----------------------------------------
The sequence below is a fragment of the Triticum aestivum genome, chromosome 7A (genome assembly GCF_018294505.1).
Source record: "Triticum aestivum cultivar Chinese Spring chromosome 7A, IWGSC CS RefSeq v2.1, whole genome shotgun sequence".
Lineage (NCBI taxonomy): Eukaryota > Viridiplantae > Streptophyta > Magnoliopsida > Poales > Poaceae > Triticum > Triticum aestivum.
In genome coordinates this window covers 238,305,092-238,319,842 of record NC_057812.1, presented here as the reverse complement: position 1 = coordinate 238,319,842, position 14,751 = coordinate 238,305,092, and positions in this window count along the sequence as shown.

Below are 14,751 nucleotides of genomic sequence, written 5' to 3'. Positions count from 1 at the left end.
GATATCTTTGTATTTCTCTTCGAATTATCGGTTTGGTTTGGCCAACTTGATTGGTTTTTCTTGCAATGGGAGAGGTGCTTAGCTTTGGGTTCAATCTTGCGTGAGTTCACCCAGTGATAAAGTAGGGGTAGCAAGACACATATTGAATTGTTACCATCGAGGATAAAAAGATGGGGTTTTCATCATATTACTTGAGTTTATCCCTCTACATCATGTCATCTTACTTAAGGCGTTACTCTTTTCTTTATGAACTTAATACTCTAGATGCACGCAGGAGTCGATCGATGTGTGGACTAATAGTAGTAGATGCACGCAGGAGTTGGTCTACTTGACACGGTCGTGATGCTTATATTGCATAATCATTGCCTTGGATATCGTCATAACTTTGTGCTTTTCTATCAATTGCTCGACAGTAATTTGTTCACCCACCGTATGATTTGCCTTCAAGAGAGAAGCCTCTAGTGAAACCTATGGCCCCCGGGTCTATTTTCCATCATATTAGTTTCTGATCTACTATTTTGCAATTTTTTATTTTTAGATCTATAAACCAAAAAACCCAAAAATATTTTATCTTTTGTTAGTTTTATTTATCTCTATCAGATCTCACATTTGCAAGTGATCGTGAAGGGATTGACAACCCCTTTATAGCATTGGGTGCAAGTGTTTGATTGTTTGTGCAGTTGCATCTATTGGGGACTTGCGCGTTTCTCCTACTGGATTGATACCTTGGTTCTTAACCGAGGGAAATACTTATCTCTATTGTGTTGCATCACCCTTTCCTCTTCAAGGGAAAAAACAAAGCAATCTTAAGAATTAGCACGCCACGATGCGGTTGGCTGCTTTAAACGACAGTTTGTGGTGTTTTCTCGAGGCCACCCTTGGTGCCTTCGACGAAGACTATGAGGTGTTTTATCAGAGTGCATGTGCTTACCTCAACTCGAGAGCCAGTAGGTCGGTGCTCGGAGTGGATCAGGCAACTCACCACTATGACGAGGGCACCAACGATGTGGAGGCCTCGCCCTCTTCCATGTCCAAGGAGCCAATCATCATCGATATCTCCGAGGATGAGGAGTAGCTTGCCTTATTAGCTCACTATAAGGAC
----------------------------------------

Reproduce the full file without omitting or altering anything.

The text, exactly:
The sequence below is a fragment of the Triticum aestivum genome, chromosome 7A (genome assembly GCF_018294505.1).
Source record: "Triticum aestivum cultivar Chinese Spring chromosome 7A, IWGSC CS RefSeq v2.1, whole genome shotgun sequence".
Lineage (NCBI taxonomy): Eukaryota > Viridiplantae > Streptophyta > Magnoliopsida > Poales > Poaceae > Triticum > Triticum aestivum.
In genome coordinates this window covers 238,305,092-238,319,842 of record NC_057812.1, presented here as the reverse complement: position 1 = coordinate 238,319,842, position 14,751 = coordinate 238,305,092, and positions in this window count along the sequence as shown.

Below are 14,751 nucleotides of genomic sequence, written 5' to 3'. Positions count from 1 at the left end.
GATATCTTTGTATTTCTCTTCGAATTATCGGTTTGGTTTGGCCAACTTGATTGGTTTTTCTTGCAATGGGAGAGGTGCTTAGCTTTGGGTTCAATCTTGCGTGAGTTCACCCAGTGATAAAGTAGGGGTAGCAAGACACATATTGAATTGTTACCATCGAGGATAAAAAGATGGGGTTTTCATCATATTACTTGAGTTTATCCCTCTACATCATGTCATCTTACTTAAGGCGTTACTCTTTTCTTTATGAACTTAATACTCTAGATGCACGCAGGAGTCGATCGATGTGTGGACTAATAGTAGTAGATGCACGCAGGAGTTGGTCTACTTGACACGGTCGTGATGCTTATATTGCATAATCATTGCCTTGGATATCGTCATAACTTTGTGCTTTTCTATCAATTGCTCGACAGTAATTTGTTCACCCACCGTATGATTTGCCTTCAAGAGAGAAGCCTCTAGTGAAACCTATGGCCCCCGGGTCTATTTTCCATCATATTAGTTTCTGATCTACTATTTTGCAATTTTTTATTTTTAGATCTATAAACCAAAAAACCCAAAAATATTTTATCTTTTGTTAGTTTTATTTATCTCTATCAGATCTCACATTTGCAAGTGATCGTGAAGGGATTGACAACCCCTTTATAGCATTGGGTGCAAGTGTTTGATTGTTTGTGCAGTTGCATCTATTGGGGACTTGCGCGTTTCTCCTACTGGATTGATACCTTGGTTCTTAACCGAGGGAAATACTTATCTCTATTGTGTTGCATCACCCTTTCCTCTTCAAGGGAAAAAACAAAGCAATCTTAAGAATTAGCACGCCACGATGCGGTTGGCTGCTTTAAACGACAGTTTGTGGTGTTTTCTCGAGGCCACCCTTGGTGCCTTCGACGAAGACTATGAGGTGTTTTATCAGAGTGCATGTGCTTACCTCAACTCGAGAGCCAGTAGGTCGGTGCTCGGAGTGGATCAGGCAACTCACCACTATGACGAGGGCACCAACGATGTGGAGGCCTCGCCCTCTTCCATGTCCAAGGAGCCAATCATCATCGATATCTCCGAGGATGAGGAGTAGCTTGCCTTATTAGCTCACTATAAGGAC